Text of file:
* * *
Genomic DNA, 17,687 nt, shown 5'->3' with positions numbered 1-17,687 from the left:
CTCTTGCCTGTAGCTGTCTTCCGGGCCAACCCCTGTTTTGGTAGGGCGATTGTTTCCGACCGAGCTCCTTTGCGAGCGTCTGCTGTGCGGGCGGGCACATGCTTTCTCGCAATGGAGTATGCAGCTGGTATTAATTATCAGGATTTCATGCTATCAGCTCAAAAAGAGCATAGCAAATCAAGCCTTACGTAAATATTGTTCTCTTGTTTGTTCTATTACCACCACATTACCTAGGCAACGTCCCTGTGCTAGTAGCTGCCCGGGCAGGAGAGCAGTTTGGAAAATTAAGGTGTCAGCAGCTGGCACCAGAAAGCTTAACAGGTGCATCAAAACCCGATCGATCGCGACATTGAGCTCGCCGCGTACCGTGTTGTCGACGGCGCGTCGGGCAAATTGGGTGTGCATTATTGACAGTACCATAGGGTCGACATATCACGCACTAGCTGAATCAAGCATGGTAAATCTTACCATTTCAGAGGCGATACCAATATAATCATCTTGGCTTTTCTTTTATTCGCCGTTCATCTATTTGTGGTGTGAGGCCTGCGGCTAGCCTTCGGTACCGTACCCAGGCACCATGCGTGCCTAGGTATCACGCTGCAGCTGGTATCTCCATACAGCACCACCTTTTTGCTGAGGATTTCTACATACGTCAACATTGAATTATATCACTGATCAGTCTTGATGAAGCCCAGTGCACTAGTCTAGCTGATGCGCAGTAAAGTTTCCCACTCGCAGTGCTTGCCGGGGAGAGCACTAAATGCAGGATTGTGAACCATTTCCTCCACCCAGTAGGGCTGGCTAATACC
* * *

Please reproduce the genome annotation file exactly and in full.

Genomic DNA, 17,687 nt, shown 5'->3' with positions numbered 1-17,687 from the left:
CTCTTGCCTGTAGCTGTCTTCCGGGCCAACCCCTGTTTTGGTAGGGCGATTGTTTCCGACCGAGCTCCTTTGCGAGCGTCTGCTGTGCGGGCGGGCACATGCTTTCTCGCAATGGAGTATGCAGCTGGTATTAATTATCAGGATTTCATGCTATCAGCTCAAAAAGAGCATAGCAAATCAAGCCTTACGTAAATATTGTTCTCTTGTTTGTTCTATTACCACCACATTACCTAGGCAACGTCCCTGTGCTAGTAGCTGCCCGGGCAGGAGAGCAGTTTGGAAAATTAAGGTGTCAGCAGCTGGCACCAGAAAGCTTAACAGGTGCATCAAAACCCGATCGATCGCGACATTGAGCTCGCCGCGTACCGTGTTGTCGACGGCGCGTCGGGCAAATTGGGTGTGCATTATTGACAGTACCATAGGGTCGACATATCACGCACTAGCTGAATCAAGCATGGTAAATCTTACCATTTCAGAGGCGATACCAATATAATCATCTTGGCTTTTCTTTTATTCGCCGTTCATCTATTTGTGGTGTGAGGCCTGCGGCTAGCCTTCGGTACCGTACCCAGGCACCATGCGTGCCTAGGTATCACGCTGCAGCTGGTATCTCCATACAGCACCACCTTTTTGCTGAGGATTTCTACATACGTCAACATTGAATTATATCACTGATCAGTCTTGATGAAGCCCAGTGCACTAGTCTAGCTGATGCGCAGTAAAGTTTCCCACTCGCAGTGCTTGCCGGGGAGAGCACTAAATGCAGGATTGTGAACCATTTCCTCCACCCAGTAGGGCTGGCTAATACC